"The Iranian people are not alone."
Anonymous, the notorious hacking collective, is targeting the Iranian government amid widespread citizen protests sparked by the alleged murder of Mahsa Amini.
"The Anonymous collective launches a cyber operation against the Iranian government," the collective tweeted on Tuesday.
Amini, a 22-year-old woman, was taken into custody by Iran's morality police on Friday for wearing an "improper" hijab. She was later rushed to the hospital, where she spent three days in a coma before being taken off life support. While state officials claim that she simply fell ill, it's widely believed that the young woman was beaten to death by "morality" officers.
"This was the last straw. The people are mobilized and the streets are filled with cries of freedom and the shouts of brave people," said an altered voice in a video, claiming to be from Anonymous. "The Iranian people are not alone."
Anonymous has already rendered multiple state-run websites inoperable, according to Al Jazeera. And as of this morning, the hacking collective claims to have infiltrated or dismantled Iranian state television, more than 300 security cameras, and the country's Central Bank.
Importantly, the hackers also say they've developed a tool that allows Iranian citizens to bypass state restrictions on communication channels and social platforms including WhatsApp and Instagram. Disrupting communication pathways is an anti-protest tool often used by authoritarian governments. Limiting the dissemination of information limits internal and external awareness of what, exactly, is happening, in turn making it easier to control the narrative. Offering ways through and around those state-set limitations feels significant.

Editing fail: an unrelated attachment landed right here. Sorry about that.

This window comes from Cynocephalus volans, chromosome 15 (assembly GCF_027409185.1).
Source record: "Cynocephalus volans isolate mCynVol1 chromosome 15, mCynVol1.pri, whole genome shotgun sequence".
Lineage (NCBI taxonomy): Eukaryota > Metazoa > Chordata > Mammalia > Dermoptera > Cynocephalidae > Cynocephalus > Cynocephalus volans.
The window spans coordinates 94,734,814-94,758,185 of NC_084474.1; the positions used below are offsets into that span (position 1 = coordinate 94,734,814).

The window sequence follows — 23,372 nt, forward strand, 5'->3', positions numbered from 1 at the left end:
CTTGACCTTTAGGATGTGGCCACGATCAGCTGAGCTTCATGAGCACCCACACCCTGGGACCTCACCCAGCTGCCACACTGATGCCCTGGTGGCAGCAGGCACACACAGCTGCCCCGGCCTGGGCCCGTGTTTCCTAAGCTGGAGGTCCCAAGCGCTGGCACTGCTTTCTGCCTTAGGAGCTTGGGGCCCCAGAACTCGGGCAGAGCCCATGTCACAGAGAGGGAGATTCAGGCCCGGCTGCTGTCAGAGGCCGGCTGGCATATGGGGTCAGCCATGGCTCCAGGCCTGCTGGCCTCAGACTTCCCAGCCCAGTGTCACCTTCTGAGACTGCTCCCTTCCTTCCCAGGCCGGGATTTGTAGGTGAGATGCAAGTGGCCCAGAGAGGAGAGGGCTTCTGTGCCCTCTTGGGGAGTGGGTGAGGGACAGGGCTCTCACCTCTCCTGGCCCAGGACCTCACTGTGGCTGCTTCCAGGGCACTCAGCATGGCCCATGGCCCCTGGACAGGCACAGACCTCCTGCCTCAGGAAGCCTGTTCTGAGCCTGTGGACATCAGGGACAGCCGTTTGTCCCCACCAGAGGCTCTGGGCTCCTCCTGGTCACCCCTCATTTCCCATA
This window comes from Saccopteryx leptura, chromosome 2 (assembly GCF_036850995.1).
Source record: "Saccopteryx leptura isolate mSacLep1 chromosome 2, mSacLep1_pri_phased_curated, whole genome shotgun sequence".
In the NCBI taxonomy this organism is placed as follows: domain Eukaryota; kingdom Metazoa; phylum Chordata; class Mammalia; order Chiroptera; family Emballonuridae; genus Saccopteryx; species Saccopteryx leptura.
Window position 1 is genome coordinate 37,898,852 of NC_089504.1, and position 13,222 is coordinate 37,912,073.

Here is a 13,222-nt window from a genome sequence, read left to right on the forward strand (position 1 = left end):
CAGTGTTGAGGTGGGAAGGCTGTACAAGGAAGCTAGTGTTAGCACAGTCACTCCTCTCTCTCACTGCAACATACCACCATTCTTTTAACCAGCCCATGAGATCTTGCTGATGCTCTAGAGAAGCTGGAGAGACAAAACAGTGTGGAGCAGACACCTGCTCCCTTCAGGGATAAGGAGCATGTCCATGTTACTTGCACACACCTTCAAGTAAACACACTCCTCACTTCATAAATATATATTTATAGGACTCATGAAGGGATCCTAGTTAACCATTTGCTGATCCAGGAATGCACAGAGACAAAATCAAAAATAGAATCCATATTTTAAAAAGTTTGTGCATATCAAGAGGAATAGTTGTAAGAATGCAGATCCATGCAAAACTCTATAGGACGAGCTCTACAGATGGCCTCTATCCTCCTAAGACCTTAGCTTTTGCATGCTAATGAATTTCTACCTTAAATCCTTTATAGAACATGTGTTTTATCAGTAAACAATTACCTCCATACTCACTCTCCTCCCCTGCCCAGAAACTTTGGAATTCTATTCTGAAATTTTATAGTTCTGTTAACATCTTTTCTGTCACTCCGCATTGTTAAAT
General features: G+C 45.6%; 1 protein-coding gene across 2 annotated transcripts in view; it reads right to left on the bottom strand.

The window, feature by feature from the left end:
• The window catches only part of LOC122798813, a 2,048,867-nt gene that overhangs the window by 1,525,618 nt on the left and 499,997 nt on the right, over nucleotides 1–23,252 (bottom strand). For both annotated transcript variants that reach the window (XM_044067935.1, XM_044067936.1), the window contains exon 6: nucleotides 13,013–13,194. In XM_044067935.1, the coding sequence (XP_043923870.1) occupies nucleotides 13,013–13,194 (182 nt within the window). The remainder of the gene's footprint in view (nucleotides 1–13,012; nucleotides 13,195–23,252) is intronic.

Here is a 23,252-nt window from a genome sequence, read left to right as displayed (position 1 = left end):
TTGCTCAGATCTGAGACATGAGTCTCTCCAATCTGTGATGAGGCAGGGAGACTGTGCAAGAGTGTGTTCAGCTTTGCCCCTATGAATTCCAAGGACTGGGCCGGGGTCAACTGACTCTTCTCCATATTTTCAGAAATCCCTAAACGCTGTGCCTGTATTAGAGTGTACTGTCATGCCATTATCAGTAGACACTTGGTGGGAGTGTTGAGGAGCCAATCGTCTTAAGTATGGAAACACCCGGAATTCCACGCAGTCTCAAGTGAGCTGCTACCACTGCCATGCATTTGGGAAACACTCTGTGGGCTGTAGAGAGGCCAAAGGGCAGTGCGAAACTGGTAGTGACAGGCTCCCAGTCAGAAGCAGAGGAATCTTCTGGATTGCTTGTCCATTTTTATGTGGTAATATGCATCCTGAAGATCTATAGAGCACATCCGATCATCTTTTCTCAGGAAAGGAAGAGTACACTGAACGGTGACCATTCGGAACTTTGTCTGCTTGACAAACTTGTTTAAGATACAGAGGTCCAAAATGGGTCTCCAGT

Per Al Jazeera, the Iranian government has yet to officially comment on Anonymous' claims.
The situation in Iran is intense and violent. A few protestors have died, and police have reportedly been using teargas and batons to disperse crowds. Amini's death, however, seems to have lit a match, with residents taking to the streets and women throughout the country defying the country's morality laws by cutting their hair and burning their hijabs.
"Killings after killings," yelled student protesters, gathered at a university campus in Tehran, as seen in a video, "to hell with morality police!
Though the next few days are uncertain, one thing appears to be true: the people of Iran have a massive amount of international support on their side, including that of Anonymous.
READ MORE: 'Anonymous' hacks Iran state websites after Mahsa Amini's death [Al Jazeera]
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